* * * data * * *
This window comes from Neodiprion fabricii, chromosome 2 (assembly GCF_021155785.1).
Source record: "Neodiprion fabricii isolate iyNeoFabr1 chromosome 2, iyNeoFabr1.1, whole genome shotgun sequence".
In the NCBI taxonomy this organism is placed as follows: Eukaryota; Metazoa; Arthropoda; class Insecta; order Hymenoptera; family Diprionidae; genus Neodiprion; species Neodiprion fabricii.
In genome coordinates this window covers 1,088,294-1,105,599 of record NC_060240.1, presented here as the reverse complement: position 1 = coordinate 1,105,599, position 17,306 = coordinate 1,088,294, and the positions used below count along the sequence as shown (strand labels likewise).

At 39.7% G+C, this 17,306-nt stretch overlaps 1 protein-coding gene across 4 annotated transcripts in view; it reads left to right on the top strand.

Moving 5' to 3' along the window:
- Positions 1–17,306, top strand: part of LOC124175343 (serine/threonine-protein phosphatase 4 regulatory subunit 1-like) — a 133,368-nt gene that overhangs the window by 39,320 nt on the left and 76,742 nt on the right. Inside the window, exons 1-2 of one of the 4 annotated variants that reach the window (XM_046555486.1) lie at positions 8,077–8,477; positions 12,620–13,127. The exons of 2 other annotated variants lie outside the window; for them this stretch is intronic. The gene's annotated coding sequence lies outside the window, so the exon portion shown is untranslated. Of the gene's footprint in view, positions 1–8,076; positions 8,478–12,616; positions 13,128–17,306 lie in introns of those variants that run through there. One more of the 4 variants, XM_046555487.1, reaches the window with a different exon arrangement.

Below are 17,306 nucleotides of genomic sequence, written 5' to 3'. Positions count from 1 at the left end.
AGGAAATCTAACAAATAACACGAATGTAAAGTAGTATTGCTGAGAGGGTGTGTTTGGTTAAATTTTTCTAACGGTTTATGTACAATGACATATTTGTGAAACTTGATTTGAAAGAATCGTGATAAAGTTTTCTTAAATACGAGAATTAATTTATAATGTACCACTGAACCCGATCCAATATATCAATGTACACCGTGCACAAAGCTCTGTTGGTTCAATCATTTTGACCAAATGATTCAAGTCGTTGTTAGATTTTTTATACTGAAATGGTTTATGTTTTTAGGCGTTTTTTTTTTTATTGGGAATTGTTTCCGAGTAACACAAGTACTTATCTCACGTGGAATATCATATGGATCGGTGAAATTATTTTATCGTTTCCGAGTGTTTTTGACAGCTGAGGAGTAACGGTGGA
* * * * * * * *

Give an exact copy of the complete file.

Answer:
This window comes from Neodiprion fabricii, chromosome 2 (assembly GCF_021155785.1).
Source record: "Neodiprion fabricii isolate iyNeoFabr1 chromosome 2, iyNeoFabr1.1, whole genome shotgun sequence".
In the NCBI taxonomy this organism is placed as follows: Eukaryota; Metazoa; Arthropoda; class Insecta; order Hymenoptera; family Diprionidae; genus Neodiprion; species Neodiprion fabricii.
In genome coordinates this window covers 1,088,294-1,105,599 of record NC_060240.1, presented here as the reverse complement: position 1 = coordinate 1,105,599, position 17,306 = coordinate 1,088,294, and the positions used below count along the sequence as shown (strand labels likewise).

At 39.7% G+C, this 17,306-nt stretch overlaps 1 protein-coding gene across 4 annotated transcripts in view; it reads left to right on the top strand.

Moving 5' to 3' along the window:
- Positions 1–17,306, top strand: part of LOC124175343 (serine/threonine-protein phosphatase 4 regulatory subunit 1-like) — a 133,368-nt gene that overhangs the window by 39,320 nt on the left and 76,742 nt on the right. Inside the window, exons 1-2 of one of the 4 annotated variants that reach the window (XM_046555486.1) lie at positions 8,077–8,477; positions 12,620–13,127. The exons of 2 other annotated variants lie outside the window; for them this stretch is intronic. The gene's annotated coding sequence lies outside the window, so the exon portion shown is untranslated. Of the gene's footprint in view, positions 1–8,076; positions 8,478–12,616; positions 13,128–17,306 lie in introns of those variants that run through there. One more of the 4 variants, XM_046555487.1, reaches the window with a different exon arrangement.

Below are 17,306 nucleotides of genomic sequence, written 5' to 3'. Positions count from 1 at the left end.
AGGAAATCTAACAAATAACACGAATGTAAAGTAGTATTGCTGAGAGGGTGTGTTTGGTTAAATTTTTCTAACGGTTTATGTACAATGACATATTTGTGAAACTTGATTTGAAAGAATCGTGATAAAGTTTTCTTAAATACGAGAATTAATTTATAATGTACCACTGAACCCGATCCAATATATCAATGTACACCGTGCACAAAGCTCTGTTGGTTCAATCATTTTGACCAAATGATTCAAGTCGTTGTTAGATTTTTTATACTGAAATGGTTTATGTTTTTAGGCGTTTTTTTTTTTATTGGGAATTGTTTCCGAGTAACACAAGTACTTATCTCACGTGGAATATCATATGGATCGGTGAAATTATTTTATCGTTTCCGAGTGTTTTTGACAGCTGAGGAGTAACGGTGGA